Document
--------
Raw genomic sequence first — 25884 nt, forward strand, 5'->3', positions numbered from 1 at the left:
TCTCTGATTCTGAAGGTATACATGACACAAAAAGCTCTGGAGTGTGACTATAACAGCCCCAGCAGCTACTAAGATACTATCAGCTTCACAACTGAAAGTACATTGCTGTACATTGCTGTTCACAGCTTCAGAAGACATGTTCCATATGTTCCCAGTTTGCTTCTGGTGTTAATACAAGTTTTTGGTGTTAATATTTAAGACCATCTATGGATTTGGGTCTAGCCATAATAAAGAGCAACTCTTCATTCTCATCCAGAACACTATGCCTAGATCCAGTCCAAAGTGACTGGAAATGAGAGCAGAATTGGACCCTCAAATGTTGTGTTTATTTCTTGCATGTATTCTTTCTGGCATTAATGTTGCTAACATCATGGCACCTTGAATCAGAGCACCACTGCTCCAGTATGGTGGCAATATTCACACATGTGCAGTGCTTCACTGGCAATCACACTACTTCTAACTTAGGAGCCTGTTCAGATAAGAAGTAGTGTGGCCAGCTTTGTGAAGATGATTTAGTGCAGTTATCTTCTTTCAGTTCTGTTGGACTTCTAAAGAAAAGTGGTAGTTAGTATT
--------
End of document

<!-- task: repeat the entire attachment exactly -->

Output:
Raw genomic sequence first — 25884 nt, forward strand, 5'->3', positions numbered from 1 at the left:
TCTCTGATTCTGAAGGTATACATGACACAAAAAGCTCTGGAGTGTGACTATAACAGCCCCAGCAGCTACTAAGATACTATCAGCTTCACAACTGAAAGTACATTGCTGTACATTGCTGTTCACAGCTTCAGAAGACATGTTCCATATGTTCCCAGTTTGCTTCTGGTGTTAATACAAGTTTTTGGTGTTAATATTTAAGACCATCTATGGATTTGGGTCTAGCCATAATAAAGAGCAACTCTTCATTCTCATCCAGAACACTATGCCTAGATCCAGTCCAAAGTGACTGGAAATGAGAGCAGAATTGGACCCTCAAATGTTGTGTTTATTTCTTGCATGTATTCTTTCTGGCATTAATGTTGCTAACATCATGGCACCTTGAATCAGAGCACCACTGCTCCAGTATGGTGGCAATATTCACACATGTGCAGTGCTTCACTGGCAATCACACTACTTCTAACTTAGGAGCCTGTTCAGATAAGAAGTAGTGTGGCCAGCTTTGTGAAGATGATTTAGTGCAGTTATCTTCTTTCAGTTCTGTTGGACTTCTAAAGAAAAGTGGTAGTTAGTATT